Nice surprise at the pump
It should be a recipe for escalating oil and gas prices.
An ongoing civil war in the petroleum-producing country of Iraq. A horrific conflict between Israelis and Palestinians in Gaza. A commercial jet flying over Ukraine shot down in a military zone in the disputed eastern region of the European nation.
Instead, so far this summer gas prices not only haven’t skyrocketed but are falling.
Motorists in North Carolina are paying the lowest gasoline prices in more a month, AAA Carolinas reports. Prices at the pump during July were less per gallon on average than a year ago.
The current average for self-service unleaded in the Piedmont Triad is $3.37 per gallon, though some High Point service stations on Wednesday were sporting prices as low as $3.22 per gallon. The local average is down from $3.50 per gallon a year ago, according to Charlotte-based AAA Carolinas.
Veteran AAA Carolinas spokesman Tom Crosby said it’s unusual for a set of international conflicts to not jolt petroleum prices. Several reasons explain why, with the main one being adequate supplies of oil.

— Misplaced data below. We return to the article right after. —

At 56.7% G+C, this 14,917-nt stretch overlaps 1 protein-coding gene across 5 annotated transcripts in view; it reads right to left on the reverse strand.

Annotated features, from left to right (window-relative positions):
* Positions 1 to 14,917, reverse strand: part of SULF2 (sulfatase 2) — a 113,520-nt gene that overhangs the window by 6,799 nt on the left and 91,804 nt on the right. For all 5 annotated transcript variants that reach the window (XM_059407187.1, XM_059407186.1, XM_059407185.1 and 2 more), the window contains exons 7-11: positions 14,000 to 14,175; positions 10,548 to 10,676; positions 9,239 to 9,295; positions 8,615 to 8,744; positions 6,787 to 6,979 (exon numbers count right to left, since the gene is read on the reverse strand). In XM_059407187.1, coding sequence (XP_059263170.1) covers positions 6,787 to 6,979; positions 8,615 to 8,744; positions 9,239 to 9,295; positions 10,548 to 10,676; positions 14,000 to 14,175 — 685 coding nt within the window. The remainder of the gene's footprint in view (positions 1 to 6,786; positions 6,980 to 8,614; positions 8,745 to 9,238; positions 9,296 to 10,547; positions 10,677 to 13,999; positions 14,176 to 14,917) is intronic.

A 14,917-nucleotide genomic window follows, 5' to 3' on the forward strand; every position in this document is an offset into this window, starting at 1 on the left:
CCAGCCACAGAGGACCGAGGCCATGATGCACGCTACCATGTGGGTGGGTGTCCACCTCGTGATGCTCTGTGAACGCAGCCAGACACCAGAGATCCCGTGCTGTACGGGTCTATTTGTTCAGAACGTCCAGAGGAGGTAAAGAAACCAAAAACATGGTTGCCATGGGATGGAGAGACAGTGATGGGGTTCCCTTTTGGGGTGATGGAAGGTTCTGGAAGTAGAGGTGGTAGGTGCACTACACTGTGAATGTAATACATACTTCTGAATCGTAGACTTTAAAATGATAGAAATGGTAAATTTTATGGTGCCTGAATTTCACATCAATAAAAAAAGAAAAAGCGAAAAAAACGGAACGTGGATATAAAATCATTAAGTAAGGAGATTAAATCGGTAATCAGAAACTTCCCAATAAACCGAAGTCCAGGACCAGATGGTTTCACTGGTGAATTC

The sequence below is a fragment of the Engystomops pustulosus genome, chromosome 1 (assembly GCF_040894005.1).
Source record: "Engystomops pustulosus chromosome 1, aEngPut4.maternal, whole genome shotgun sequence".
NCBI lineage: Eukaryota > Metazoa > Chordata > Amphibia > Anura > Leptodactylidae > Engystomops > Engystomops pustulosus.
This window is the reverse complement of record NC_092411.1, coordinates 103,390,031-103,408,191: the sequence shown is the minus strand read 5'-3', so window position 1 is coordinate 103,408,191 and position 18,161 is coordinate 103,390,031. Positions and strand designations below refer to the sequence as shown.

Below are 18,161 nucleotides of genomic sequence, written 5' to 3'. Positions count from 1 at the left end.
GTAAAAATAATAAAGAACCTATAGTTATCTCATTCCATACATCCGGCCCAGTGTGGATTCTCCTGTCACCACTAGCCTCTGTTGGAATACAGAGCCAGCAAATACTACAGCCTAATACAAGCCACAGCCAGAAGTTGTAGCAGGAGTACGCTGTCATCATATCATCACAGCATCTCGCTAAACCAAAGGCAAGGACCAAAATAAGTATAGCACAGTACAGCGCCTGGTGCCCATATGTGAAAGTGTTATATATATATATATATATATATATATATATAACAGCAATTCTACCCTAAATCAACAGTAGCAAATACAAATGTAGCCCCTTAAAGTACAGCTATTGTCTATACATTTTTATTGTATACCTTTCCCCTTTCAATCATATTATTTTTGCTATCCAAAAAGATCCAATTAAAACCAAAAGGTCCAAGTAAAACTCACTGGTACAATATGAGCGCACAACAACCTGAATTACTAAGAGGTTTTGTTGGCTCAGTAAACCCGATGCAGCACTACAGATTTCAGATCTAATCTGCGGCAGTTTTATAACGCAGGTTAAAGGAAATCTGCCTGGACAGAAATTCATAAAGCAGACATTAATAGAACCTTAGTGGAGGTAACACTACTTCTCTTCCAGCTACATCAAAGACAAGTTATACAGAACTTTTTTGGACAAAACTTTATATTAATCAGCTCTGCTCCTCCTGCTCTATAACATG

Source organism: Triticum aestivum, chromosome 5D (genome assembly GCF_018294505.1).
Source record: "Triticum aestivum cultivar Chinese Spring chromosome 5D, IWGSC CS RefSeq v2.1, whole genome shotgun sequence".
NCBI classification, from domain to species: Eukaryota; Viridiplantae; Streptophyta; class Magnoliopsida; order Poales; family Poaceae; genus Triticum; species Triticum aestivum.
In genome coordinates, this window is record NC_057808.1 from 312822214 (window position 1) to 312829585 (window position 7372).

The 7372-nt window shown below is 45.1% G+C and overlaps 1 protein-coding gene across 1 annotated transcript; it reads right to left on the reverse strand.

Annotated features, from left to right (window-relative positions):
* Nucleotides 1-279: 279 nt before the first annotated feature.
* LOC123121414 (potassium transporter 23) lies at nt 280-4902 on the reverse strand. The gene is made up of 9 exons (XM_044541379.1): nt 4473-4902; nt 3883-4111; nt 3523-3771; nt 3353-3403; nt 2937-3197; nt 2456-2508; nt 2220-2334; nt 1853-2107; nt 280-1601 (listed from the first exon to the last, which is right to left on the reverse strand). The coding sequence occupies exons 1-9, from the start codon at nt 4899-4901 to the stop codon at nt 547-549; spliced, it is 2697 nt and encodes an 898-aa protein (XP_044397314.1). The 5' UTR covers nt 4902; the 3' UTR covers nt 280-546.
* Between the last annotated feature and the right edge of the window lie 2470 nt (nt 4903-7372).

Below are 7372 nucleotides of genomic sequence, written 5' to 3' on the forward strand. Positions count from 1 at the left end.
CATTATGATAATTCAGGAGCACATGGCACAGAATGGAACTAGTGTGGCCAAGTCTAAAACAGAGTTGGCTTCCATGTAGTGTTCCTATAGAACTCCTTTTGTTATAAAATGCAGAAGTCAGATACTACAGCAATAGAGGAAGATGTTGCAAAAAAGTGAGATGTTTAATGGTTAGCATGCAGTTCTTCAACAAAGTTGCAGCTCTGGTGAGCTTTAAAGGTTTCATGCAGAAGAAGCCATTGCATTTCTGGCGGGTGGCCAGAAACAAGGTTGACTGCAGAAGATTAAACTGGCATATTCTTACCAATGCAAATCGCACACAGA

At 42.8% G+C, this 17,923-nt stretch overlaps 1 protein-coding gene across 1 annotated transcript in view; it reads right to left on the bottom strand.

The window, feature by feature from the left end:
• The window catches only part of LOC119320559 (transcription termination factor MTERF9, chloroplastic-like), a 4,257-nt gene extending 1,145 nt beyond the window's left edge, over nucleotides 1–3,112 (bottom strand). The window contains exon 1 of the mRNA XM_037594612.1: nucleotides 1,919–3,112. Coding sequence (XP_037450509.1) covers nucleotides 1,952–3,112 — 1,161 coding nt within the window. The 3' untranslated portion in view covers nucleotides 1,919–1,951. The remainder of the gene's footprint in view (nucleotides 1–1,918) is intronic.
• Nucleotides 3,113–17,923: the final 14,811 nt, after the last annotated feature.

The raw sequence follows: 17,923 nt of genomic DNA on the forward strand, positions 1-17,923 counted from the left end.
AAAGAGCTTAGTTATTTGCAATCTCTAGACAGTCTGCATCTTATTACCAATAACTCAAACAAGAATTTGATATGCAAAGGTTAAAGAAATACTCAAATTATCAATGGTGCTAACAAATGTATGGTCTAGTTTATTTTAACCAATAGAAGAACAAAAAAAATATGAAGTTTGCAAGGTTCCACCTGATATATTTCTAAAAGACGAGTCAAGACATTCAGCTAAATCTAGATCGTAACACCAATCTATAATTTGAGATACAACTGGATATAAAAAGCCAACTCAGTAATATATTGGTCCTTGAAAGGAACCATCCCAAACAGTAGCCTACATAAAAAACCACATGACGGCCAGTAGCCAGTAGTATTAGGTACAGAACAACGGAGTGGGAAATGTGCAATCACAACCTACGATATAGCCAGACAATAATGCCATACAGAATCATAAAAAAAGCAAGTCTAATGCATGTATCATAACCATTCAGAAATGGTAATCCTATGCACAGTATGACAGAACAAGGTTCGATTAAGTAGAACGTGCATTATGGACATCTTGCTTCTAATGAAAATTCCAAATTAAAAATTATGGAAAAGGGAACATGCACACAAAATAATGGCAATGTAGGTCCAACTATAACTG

“As we rely less on overseas oil and at the same time consume less at home with more fuel-efficient cars, we have a perfect storm for declining prices at the pump,” said David Parsons, president and chief executive officer of AAA Carolinas.
So far, the series of international conflicts haven’t affected the supply of petroleum, Crosby told The High Point Enterprise.
“In the past we’ve had a knee-jerk reaction of what could happen. Right now, we’re waiting to see if something does happen. I think that’s the difference,” Crosby said.
Also, in the United States, domestic refineries are running at full production, Crosby said. No tropical storms or hurricanes have threatened to cause disruptions this summer.
More fuel efficient cars also have lowered overall demand for gasoline, he said.
The current average gas price in North Carolina is 20 cents less than the Memorial Day holiday, AAA Carolinas reports.
“Gas prices are in good position for the remainder of the summer driving season as long as refinery production remains strong and oil costs do not rise due to unexpected issues,” according to AAA Carolinas.
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